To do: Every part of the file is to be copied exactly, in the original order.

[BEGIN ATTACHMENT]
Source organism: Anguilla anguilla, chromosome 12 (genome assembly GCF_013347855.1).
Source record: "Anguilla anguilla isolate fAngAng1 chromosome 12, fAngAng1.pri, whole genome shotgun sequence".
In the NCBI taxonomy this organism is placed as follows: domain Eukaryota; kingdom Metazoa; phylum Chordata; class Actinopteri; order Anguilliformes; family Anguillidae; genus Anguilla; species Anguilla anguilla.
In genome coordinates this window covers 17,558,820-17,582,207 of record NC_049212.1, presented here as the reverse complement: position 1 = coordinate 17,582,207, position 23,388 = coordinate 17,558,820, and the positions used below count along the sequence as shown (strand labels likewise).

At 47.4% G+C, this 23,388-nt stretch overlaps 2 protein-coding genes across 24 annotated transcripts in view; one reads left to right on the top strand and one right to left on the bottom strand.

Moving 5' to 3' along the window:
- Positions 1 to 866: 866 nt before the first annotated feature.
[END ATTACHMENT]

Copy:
Source organism: Anguilla anguilla, chromosome 12 (genome assembly GCF_013347855.1).
Source record: "Anguilla anguilla isolate fAngAng1 chromosome 12, fAngAng1.pri, whole genome shotgun sequence".
In the NCBI taxonomy this organism is placed as follows: domain Eukaryota; kingdom Metazoa; phylum Chordata; class Actinopteri; order Anguilliformes; family Anguillidae; genus Anguilla; species Anguilla anguilla.
In genome coordinates this window covers 17,558,820-17,582,207 of record NC_049212.1, presented here as the reverse complement: position 1 = coordinate 17,582,207, position 23,388 = coordinate 17,558,820, and the positions used below count along the sequence as shown (strand labels likewise).

At 47.4% G+C, this 23,388-nt stretch overlaps 2 protein-coding genes across 24 annotated transcripts in view; one reads left to right on the top strand and one right to left on the bottom strand.

Moving 5' to 3' along the window:
- Positions 1 to 866: 866 nt before the first annotated feature.